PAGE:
The way I look at it is this...if you were not willing to take the small commision for that shot or any other shot then why would you even put them in microstock. You pretty well know up front that is the risk you are taking. If twitter hadn't bought that image they would have bought another..I really doubt they would go to a RM site to purchase it.

macrosaur

    This user is banned.
« Reply #19 on: March 05, 2010, 17:58 »
0
I said no to thinkstock and have removed my images from crestock.  $0.25 subs are too low for me.  Overall though, if it wasn't for the lowering commissions, I would be happy with microstock.  The sales volume makes up for the low prices, it is hard to make anywhere near as much with alamy.  I would prefer it if the sites charged more for certain licenses but there isn't much I can do about that.  Hopefully they will realize that they can also make more and they will change things.  Overall, microstock has been very good for me, much better than my rejection letter experience with a traditional agency.

what would you like more ?

1 sale for 100$, or 10 sales for 10$ each, or 100 sales for 1$/each ?

for all of you it's the same.
for me it's not.

the honest way should be i sell 1 photo for 100$ and you buyer sell your depliant for 1000$, win-win situation.

with micros instead, 100 clients will sell a catalog for 1000$ each therefore 100K$ while i'll still get only
100$ in my pocket.

is this fair ? to me it sounds like a giant ripoff on my shoulders.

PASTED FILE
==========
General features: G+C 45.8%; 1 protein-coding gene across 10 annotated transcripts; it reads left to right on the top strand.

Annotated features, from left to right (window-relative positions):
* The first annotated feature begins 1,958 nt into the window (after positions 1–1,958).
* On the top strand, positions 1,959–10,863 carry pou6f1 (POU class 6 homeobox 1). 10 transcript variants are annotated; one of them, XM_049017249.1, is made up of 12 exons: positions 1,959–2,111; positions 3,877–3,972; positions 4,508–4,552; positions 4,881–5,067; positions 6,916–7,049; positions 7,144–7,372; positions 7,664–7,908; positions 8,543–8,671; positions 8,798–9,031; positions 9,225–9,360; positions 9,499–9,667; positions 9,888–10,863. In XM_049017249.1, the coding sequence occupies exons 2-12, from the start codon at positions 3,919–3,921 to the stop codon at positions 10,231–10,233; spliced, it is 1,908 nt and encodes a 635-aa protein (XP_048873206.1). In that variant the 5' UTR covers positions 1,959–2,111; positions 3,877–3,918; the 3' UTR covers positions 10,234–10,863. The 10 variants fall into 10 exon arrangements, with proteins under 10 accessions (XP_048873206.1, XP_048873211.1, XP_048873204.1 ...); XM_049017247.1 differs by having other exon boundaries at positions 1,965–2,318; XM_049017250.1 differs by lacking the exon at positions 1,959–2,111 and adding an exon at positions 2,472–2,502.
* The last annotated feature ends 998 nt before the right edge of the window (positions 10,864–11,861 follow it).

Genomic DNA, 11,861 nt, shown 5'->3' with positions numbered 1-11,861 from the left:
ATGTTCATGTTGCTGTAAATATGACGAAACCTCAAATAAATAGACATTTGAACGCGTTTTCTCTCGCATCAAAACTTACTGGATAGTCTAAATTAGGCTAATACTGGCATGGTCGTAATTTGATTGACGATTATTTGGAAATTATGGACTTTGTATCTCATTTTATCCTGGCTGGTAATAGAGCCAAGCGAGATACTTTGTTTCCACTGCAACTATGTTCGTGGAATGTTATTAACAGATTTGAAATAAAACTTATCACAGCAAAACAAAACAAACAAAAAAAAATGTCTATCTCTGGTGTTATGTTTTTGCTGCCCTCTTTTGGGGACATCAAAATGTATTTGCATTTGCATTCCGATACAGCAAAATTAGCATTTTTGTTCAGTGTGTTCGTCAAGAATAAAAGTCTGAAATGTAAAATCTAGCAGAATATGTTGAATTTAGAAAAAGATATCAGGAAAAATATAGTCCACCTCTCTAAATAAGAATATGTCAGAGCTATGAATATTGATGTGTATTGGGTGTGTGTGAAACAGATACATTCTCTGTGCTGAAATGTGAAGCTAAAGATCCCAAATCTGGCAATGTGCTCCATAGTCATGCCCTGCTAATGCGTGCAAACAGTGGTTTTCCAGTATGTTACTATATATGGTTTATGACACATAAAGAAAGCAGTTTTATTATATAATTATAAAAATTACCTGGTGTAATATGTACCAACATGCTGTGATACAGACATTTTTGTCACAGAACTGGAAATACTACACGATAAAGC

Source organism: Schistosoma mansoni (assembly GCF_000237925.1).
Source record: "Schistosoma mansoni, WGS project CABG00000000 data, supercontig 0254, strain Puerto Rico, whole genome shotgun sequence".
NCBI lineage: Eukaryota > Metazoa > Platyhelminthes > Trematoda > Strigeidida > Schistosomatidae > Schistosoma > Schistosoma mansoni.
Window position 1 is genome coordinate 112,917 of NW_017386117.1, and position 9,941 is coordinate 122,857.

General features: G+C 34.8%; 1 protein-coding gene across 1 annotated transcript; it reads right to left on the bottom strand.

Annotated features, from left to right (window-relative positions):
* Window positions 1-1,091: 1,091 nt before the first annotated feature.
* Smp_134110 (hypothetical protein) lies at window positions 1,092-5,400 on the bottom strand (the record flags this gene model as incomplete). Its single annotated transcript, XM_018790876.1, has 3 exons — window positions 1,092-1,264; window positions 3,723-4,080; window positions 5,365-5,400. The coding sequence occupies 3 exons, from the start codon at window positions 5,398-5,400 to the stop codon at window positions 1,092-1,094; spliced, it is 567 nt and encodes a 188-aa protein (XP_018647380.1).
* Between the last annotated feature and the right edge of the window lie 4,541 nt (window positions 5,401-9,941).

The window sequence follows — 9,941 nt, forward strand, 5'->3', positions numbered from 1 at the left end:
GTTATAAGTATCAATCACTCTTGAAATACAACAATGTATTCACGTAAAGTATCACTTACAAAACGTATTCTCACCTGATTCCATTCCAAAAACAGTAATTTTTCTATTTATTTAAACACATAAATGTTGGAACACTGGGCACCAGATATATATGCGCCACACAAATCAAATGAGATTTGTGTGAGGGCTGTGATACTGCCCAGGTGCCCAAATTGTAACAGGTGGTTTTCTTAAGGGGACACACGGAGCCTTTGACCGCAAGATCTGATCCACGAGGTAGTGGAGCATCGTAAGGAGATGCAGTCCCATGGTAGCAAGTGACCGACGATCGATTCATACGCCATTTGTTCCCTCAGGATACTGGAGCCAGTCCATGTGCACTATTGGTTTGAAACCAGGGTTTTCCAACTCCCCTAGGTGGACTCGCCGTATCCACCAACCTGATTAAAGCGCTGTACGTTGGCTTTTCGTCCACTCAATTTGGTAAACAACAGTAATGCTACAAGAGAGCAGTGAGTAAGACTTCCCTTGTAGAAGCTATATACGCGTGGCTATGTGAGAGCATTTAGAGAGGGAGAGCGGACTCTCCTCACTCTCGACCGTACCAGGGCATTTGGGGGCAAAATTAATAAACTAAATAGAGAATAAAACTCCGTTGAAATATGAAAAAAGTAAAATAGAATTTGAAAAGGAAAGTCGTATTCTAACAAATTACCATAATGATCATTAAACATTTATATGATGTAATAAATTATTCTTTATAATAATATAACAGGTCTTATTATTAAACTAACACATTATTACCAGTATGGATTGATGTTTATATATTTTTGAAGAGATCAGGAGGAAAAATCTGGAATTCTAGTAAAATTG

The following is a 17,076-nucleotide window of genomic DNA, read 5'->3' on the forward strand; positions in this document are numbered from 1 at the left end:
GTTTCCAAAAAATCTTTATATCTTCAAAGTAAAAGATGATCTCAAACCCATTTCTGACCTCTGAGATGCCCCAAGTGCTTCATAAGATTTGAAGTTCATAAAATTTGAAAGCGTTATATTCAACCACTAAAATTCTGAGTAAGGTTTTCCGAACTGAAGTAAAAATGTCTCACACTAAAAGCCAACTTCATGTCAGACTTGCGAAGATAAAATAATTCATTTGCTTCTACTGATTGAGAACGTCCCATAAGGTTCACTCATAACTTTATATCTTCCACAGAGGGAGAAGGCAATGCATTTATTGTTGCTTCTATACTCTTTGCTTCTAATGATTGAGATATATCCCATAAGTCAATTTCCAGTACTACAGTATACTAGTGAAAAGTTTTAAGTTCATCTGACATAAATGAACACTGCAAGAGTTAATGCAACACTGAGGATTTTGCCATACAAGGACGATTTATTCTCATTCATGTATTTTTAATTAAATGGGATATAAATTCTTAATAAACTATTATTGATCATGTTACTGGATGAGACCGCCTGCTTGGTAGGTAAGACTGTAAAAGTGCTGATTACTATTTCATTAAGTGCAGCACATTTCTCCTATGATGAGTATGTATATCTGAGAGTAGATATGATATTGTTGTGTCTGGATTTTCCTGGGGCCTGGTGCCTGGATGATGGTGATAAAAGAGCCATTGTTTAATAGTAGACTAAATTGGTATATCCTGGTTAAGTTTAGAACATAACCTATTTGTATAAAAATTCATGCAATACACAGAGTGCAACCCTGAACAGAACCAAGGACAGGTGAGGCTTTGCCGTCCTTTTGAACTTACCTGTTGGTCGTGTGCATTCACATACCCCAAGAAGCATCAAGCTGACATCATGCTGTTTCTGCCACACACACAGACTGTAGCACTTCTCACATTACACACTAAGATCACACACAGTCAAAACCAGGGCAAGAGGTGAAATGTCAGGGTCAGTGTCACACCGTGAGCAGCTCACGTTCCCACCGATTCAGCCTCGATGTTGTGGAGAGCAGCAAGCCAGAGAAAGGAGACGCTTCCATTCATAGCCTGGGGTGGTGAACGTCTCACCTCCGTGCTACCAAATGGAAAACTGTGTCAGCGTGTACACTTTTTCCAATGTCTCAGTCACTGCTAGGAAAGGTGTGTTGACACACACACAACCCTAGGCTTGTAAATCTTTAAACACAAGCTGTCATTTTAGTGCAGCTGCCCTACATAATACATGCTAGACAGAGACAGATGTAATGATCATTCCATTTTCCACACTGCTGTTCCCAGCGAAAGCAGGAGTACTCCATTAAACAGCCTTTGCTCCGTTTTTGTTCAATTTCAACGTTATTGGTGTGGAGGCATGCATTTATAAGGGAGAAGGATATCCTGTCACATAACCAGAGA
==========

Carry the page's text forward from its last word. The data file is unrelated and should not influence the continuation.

not to mention it's sold as RF and they will re-use my pics over and over if they need.

i like what i do and i want to keep doing it.
the only thing i can do is improve my quality and stick to RM.

i'm experimenting selling some leftovers on istock and it's promising so far,
but it still has a bitter taste .. leftover or not they guy paying it 1$ will still make
a lot more money than what i'll make with that picture.

however it turns out it's a scam situation, or it's me getting old ?

macrosaur

    This user is banned.
« Reply #20 on: March 05, 2010, 18:13 »
0
macrosaur
The way I look at it is this...if you were not willing to take the small commision for that shot or any other shot then why would you even put them in microstock. You pretty well know up front that is the risk you are taking. If twitter hadn't bought that image they would have bought another..I really doubt they would go to a RM site to purchase it.

price apart, it's just not fair for the photographer.

we're literally scammed.

if i want to sell at 1$ a pop i can do it also knocking the door of every local design studio.
what's 1$ today ? the price of a coffee ?

they say target the designers .. well all the designers i know ask at the very least 500 euro
for a simple logo, 1000 for a complex logo, 4-5000 for a simple blog ... 2000 for an illustration....

why . should they pay cheap prices ?
and the crazy thing is they also complain in the istock forum, unbelievable.

do you know what i'm seeling on istock ? fruits, vegetables, patterns, and a few leftovers.
i can't even think of uploading serious stuff.

i'm a photographer, not a monkey or a slave working for peanuts.
it's gonna be very tough for you guys in the future i guess, as for me
i'll stick with RM and i'll keep watching the market, who knows maybe